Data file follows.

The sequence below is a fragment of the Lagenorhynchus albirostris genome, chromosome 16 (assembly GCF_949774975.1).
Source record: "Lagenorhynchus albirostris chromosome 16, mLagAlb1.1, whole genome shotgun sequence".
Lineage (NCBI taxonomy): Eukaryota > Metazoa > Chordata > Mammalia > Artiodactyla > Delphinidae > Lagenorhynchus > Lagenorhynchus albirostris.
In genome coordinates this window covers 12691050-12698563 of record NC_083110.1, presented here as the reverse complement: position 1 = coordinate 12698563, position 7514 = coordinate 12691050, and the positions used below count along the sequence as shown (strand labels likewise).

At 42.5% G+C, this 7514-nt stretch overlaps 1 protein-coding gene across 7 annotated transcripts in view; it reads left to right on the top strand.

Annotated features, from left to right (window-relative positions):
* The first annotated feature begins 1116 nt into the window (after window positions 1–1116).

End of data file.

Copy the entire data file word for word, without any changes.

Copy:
The sequence below is a fragment of the Lagenorhynchus albirostris genome, chromosome 16 (assembly GCF_949774975.1).
Source record: "Lagenorhynchus albirostris chromosome 16, mLagAlb1.1, whole genome shotgun sequence".
Lineage (NCBI taxonomy): Eukaryota > Metazoa > Chordata > Mammalia > Artiodactyla > Delphinidae > Lagenorhynchus > Lagenorhynchus albirostris.
In genome coordinates this window covers 12691050-12698563 of record NC_083110.1, presented here as the reverse complement: position 1 = coordinate 12698563, position 7514 = coordinate 12691050, and the positions used below count along the sequence as shown (strand labels likewise).

At 42.5% G+C, this 7514-nt stretch overlaps 1 protein-coding gene across 7 annotated transcripts in view; it reads left to right on the top strand.

Annotated features, from left to right (window-relative positions):
* The first annotated feature begins 1116 nt into the window (after window positions 1–1116).